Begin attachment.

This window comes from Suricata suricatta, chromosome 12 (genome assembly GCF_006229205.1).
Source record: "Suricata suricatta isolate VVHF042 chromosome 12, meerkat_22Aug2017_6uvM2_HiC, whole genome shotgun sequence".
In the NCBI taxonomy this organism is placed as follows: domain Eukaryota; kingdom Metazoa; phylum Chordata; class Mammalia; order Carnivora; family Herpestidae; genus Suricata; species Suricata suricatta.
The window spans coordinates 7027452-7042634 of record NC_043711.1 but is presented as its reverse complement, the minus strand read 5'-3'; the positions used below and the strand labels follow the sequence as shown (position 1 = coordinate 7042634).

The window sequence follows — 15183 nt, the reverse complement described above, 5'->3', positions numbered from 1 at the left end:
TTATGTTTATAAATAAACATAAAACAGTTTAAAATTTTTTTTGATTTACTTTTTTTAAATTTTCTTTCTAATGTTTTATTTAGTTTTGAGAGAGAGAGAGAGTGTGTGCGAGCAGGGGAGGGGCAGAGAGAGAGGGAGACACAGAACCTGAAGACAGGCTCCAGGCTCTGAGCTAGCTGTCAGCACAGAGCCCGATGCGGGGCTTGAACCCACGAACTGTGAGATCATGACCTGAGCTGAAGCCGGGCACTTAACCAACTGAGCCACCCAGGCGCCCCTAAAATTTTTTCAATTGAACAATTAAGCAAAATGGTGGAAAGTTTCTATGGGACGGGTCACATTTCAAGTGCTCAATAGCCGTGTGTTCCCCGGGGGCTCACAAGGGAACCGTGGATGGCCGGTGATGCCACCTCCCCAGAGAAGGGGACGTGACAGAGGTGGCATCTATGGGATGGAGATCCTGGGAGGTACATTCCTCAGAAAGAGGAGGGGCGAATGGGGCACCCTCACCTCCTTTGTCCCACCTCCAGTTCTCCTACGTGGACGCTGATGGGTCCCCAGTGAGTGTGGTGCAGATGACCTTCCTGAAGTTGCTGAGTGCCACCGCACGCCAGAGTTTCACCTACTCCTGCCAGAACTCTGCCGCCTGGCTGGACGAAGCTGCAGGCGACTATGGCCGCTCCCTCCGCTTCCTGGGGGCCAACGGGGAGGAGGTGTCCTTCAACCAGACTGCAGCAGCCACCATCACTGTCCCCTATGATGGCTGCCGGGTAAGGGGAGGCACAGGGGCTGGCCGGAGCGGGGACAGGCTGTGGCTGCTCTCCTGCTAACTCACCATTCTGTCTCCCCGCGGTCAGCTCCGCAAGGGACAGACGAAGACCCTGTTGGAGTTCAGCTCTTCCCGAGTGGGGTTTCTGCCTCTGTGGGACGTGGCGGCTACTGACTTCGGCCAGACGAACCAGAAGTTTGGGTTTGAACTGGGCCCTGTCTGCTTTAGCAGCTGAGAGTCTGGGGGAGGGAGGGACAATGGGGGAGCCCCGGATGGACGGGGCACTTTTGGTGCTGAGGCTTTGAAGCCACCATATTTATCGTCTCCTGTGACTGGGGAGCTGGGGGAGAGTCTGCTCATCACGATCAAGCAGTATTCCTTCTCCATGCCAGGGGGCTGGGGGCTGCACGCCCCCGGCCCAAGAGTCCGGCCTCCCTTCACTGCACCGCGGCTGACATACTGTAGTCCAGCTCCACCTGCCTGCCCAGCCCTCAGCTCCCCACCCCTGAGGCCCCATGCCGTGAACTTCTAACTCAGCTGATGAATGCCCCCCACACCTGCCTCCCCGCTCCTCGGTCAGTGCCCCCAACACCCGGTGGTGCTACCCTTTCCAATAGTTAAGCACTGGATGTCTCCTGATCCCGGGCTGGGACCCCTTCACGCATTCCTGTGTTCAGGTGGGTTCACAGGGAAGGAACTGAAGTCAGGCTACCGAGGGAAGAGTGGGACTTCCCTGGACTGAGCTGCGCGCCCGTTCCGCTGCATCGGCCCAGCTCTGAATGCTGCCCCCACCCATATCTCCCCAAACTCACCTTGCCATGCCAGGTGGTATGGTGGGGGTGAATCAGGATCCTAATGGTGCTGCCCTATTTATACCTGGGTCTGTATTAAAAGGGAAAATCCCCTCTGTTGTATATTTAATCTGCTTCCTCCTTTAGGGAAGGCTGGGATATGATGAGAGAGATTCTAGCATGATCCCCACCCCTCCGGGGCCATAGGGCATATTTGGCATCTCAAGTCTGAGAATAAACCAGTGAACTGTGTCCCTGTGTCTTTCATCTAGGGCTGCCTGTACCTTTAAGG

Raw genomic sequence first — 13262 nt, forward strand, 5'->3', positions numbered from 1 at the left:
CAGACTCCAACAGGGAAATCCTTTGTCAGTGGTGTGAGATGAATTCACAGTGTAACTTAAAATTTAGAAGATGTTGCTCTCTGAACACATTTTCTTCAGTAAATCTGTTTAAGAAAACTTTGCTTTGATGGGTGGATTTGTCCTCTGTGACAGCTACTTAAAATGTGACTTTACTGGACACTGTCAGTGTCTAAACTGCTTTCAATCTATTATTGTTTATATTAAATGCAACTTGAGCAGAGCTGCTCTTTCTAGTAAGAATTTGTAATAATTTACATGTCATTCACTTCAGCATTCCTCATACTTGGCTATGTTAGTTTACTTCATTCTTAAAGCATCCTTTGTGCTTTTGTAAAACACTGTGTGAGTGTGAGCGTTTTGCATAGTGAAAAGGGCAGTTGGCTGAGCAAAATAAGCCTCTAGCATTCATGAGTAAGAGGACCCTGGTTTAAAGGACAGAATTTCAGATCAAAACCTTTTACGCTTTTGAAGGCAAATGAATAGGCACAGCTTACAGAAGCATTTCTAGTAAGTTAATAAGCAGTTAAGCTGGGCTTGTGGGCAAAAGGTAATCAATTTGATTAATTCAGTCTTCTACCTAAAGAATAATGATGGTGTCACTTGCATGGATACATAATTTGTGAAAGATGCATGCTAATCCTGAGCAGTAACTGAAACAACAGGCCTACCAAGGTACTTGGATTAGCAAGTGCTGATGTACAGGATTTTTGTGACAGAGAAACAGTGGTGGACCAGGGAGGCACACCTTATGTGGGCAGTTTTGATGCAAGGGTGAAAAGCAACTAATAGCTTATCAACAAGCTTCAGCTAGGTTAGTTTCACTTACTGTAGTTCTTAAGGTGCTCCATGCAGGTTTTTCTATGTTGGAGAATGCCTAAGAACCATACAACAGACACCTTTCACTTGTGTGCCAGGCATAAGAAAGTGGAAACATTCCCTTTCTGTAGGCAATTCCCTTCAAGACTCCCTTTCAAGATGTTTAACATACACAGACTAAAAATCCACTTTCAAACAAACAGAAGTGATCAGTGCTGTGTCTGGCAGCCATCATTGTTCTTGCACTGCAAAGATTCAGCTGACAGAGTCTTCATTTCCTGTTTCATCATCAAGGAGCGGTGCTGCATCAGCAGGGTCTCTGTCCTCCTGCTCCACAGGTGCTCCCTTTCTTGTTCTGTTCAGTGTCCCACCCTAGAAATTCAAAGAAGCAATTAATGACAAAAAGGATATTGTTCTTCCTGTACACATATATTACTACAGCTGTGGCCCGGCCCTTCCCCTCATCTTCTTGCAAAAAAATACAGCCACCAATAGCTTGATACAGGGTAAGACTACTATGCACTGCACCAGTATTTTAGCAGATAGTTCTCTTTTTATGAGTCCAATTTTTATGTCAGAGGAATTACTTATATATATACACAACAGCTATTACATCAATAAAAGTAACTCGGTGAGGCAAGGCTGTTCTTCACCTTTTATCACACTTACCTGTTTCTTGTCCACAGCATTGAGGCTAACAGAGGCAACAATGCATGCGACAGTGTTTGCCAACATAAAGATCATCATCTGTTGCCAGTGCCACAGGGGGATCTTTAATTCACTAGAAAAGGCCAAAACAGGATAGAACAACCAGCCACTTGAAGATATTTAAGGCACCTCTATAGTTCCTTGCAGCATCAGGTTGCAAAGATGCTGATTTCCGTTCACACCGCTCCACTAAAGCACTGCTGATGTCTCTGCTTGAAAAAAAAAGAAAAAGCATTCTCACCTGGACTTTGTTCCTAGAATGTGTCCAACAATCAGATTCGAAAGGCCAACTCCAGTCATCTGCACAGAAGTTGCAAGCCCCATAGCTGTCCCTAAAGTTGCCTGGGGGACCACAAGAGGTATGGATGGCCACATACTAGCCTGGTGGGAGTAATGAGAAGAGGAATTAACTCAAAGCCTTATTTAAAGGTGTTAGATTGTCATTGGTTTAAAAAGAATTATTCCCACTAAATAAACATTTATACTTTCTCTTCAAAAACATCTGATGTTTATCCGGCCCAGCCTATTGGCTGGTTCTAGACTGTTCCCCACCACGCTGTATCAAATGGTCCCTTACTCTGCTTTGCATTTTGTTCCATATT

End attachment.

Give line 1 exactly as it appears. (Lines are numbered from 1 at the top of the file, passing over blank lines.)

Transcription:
This window comes from Suricata suricatta, chromosome 12 (genome assembly GCF_006229205.1).